So you’re reading this, but how confident are you that this is the same text from the author stated above and hasn’t been compromised to something else on the way (like I was writing on Data Science and the adversary altered it to a text on cryptography)? Well, networks are quite precarious in nature and such an incidence shouldn’t be surprising at all. In network communications, the integrity of the message to be delivered is just as important as secrecy and other privacy requirements are.
By integrity, we mean that a message (like this article is a message from me to my audience) should arrive at the receiver’s end just as it left the sender’s, i.e. without any alterations or at the least the fact that it has been altered should be confirmable. The central concept here is to tag the message with an authenticator so that the receiver has a clue of what the original message might have been. Now, there are quite a few algorithms to produce and attach the authenticator, the one we are particularly interested in this episode is the hMAC algorithm that stands for hash-based message authentication code. To go for hMAC, we need to understand the rudimentary one, the MAC algorithm. This should serve as a nice gateway into the realm of message authentication.
Message Authentication Codes
The MAC is a string of fixed size generated by an algorithm that takes the message and a secret key as input. The string, also known as the tag or the digest, is then concatenated to the message itself, and the compound is passed through the unsafe network. On the receiver’s end, the message is extracted and input into the same algorithm provided the receiver has access to the secret key, the same digest should be reproduced which is then compared to the incoming one — if matched the message is authentic else fraudulent. Some of the characteristics of MAC are,
- The same message with the same key produces the same MAC
- MAC is a many-to-one mapping, denoting multiple messages may result in non-unique MACs
- MACs are evenly distributed and ideally depend on every bit of the input.
MACs are a way to secure the integrity of the message and obviously can’t provide the secrecy alone. So the use if MAC with an encryption scheme is the best way to provide privacy and authenticity of the communication at the same time. Below is a diagram to illustrate the procedure, press on the image to zoom in,
The procedure is known as cipher tied MAC as the MAC is produced from the cipher. There is another procedure called plaintext tied MAC where the encryption is done after the message-MAC concatenation.
With that said, I guess we’re ready to take the big bite and discuss about hMACs.
This class of MAC tags is produced via algorithms that have an underlying hash function. Any well-known hash function may be used for example SHA, MD, Whirlpool, etc. The mathematical definition of hMAC is,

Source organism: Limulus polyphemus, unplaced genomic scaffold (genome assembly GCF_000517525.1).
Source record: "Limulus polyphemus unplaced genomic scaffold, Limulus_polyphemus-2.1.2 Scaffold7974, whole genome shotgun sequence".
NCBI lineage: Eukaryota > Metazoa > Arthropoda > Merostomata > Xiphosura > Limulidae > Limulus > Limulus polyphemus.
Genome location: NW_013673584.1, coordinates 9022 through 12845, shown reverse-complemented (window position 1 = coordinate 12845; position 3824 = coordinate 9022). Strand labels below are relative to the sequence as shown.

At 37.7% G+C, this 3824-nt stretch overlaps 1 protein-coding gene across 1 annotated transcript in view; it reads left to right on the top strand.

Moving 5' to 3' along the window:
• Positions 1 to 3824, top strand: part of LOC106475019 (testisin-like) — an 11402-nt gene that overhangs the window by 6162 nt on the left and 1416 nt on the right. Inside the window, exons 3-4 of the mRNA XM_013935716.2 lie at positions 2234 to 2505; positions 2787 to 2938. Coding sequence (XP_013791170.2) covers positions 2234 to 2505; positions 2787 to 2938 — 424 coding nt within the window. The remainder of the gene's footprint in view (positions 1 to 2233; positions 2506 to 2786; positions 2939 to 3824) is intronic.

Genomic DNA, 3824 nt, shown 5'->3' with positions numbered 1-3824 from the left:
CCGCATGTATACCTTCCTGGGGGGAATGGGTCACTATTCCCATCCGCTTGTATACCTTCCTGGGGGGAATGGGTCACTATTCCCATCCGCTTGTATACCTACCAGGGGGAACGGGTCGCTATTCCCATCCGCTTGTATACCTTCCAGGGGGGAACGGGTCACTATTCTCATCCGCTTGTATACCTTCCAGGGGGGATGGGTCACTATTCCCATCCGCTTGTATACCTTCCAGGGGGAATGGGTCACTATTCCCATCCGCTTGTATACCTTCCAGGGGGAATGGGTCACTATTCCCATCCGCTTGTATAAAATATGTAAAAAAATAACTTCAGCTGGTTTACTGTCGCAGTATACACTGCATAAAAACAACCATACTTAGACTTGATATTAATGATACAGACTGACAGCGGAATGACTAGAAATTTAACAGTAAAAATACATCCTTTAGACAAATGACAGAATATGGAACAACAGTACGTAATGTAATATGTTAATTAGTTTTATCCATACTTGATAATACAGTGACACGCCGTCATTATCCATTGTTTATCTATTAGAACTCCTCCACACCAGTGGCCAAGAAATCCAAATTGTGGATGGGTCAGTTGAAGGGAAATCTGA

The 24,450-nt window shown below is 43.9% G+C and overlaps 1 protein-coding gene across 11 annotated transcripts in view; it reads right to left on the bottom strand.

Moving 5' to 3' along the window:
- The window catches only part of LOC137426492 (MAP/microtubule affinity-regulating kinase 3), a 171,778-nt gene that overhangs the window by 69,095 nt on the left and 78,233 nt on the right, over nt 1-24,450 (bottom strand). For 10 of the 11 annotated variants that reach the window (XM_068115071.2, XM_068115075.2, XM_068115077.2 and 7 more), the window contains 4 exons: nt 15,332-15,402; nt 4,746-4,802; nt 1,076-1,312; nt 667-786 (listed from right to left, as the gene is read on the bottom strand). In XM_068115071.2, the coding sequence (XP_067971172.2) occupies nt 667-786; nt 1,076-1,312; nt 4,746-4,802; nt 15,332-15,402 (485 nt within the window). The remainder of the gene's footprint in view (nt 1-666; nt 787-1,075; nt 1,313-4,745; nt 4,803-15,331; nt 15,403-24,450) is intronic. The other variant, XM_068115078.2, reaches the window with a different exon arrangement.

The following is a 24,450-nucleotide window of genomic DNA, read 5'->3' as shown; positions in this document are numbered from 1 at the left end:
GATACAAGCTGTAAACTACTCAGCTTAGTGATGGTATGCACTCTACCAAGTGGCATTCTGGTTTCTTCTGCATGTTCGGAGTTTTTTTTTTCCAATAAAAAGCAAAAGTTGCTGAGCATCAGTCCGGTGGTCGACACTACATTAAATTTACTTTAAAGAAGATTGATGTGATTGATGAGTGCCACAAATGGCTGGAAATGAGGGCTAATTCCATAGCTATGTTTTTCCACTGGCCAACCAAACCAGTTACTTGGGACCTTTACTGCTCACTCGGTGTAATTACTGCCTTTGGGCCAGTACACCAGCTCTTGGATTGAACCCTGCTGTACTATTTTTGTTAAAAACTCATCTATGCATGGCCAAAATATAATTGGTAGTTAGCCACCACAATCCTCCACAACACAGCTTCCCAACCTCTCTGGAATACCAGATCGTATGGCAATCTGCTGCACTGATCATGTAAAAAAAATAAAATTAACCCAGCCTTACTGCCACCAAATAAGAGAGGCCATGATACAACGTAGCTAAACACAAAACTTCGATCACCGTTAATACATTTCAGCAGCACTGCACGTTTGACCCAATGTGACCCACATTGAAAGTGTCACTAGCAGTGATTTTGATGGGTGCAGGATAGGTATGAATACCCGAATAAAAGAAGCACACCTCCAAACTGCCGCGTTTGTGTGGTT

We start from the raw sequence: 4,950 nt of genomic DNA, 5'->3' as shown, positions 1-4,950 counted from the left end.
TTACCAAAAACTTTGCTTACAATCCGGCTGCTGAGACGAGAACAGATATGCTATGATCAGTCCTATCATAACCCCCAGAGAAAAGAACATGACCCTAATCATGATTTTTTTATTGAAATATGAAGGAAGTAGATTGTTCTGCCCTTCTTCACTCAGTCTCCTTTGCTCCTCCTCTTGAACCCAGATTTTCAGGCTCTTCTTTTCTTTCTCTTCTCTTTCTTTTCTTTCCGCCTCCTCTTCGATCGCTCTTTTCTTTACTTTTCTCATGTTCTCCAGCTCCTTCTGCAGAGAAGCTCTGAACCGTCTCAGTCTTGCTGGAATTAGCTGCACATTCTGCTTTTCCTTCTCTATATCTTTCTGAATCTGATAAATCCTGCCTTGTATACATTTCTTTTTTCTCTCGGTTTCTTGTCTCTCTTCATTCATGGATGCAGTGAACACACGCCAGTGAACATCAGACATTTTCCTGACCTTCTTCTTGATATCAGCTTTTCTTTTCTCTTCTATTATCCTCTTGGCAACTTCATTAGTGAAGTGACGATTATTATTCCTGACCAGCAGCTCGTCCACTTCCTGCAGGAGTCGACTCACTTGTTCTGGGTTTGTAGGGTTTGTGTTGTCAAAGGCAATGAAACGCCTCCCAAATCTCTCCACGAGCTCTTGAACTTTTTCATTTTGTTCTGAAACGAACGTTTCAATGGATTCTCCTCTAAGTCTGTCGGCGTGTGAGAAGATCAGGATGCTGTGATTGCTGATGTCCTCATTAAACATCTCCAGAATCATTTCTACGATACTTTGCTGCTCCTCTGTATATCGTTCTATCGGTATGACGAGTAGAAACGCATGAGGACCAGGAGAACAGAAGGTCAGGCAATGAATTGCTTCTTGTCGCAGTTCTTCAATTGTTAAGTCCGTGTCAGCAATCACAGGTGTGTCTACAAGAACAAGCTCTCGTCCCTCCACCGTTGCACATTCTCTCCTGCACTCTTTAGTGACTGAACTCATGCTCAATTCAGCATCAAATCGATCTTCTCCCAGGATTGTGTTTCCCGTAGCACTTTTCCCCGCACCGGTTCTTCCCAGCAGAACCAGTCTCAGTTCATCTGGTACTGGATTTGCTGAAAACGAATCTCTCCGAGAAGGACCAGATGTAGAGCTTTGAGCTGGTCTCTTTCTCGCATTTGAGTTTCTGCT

The algorithm takes in the secret key and the message (plain or encrypted) as input, pretty usual. The size of the key is to be adjusted to the block size of the underlying hash function, denoted by H. Like, for instance, the block size of SHA-256 is 256B. The adjustment is done by hashing the key down to the required size if exceeded. K’ here is the length-adjusted key. The opad and ipad are the outer and inner padding constants. The values are strings of hex 0x36 and 0x5c repeated to match the block size, i.e. for a block size of 4, the value of opad is 0x360x360x360x36. The algorithmic pseudocode would be like,
Since the hash function is anything like SHA or MD, it’s quite arduous to actually work an example out — sorry for that.
Attacks and Robustness
Brute force attack on the MAC algorithm can be carried out on two lines, one is to linearly search the keyspace, which for a k-length key should be 2^k. The other is to search the entire tag space to generate a valid tag for the message m, the effort for which is 2^n. So the overall effort is the minimum of the two, i.e. min(2^k, 2^n).
Similar goes for hMAC. For an algorithm employing n-bit key, it takes 2^n keyspace to be searched, which makes brute force infeasible even for a short lengthed key.
Before I end this episode, I’d like to share a brute-force scenario that I found at the crypto exchange site. Say we’re trynna break an hMAC-MD5 that employs a 128-bit key, which raises the keyspace to 2¹²⁷. Now to brute-force this algorithm we use the current fastest GPU, actually an amalgam of 25 internal GPUs, that breaks 400 billion (4 x 10¹¹) keys per second. Say due to a super boosted budget we manage 1 million of these servers which raises the computation power to a staggering 4 x 10¹⁷ keys/second. Impressive, no?
Well, not exactly, even at this rate it would take 1.35 x 10¹³ years! Fun fact: The sun turns into a red giant in about 5 x 10⁹ years!
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